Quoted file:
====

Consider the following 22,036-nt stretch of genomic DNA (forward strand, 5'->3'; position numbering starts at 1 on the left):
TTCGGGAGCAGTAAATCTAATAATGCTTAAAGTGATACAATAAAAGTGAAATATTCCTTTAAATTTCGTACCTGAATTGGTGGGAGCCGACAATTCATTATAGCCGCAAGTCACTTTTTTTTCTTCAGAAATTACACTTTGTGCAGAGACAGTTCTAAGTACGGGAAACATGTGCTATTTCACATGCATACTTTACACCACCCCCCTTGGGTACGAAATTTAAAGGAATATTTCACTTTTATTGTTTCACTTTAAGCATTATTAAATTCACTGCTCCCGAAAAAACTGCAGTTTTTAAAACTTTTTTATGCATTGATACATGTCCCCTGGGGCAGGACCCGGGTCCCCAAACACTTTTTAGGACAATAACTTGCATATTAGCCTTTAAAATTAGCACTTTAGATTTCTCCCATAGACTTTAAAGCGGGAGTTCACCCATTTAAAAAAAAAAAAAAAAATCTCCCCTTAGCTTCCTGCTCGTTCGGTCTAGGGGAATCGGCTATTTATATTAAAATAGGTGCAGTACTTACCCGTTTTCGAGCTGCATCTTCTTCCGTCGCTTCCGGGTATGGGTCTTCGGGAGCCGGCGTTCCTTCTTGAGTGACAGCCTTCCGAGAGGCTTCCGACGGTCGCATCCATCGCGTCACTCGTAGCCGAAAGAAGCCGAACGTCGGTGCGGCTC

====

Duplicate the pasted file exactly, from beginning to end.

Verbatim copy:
Consider the following 22,036-nt stretch of genomic DNA (forward strand, 5'->3'; position numbering starts at 1 on the left):
TTCGGGAGCAGTAAATCTAATAATGCTTAAAGTGATACAATAAAAGTGAAATATTCCTTTAAATTTCGTACCTGAATTGGTGGGAGCCGACAATTCATTATAGCCGCAAGTCACTTTTTTTTCTTCAGAAATTACACTTTGTGCAGAGACAGTTCTAAGTACGGGAAACATGTGCTATTTCACATGCATACTTTACACCACCCCCCTTGGGTACGAAATTTAAAGGAATATTTCACTTTTATTGTTTCACTTTAAGCATTATTAAATTCACTGCTCCCGAAAAAACTGCAGTTTTTAAAACTTTTTTATGCATTGATACATGTCCCCTGGGGCAGGACCCGGGTCCCCAAACACTTTTTAGGACAATAACTTGCATATTAGCCTTTAAAATTAGCACTTTAGATTTCTCCCATAGACTTTAAAGCGGGAGTTCACCCATTTAAAAAAAAAAAAAAAAATCTCCCCTTAGCTTCCTGCTCGTTCGGTCTAGGGGAATCGGCTATTTATATTAAAATAGGTGCAGTACTTACCCGTTTTCGAGCTGCATCTTCTTCCGTCGCTTCCGGGTATGGGTCTTCGGGAGCCGGCGTTCCTTCTTGAGTGACAGCCTTCCGAGAGGCTTCCGACGGTCGCATCCATCGCGTCACTCGTAGCCGAAAGAAGCCGAACGTCGGTGCGGCTC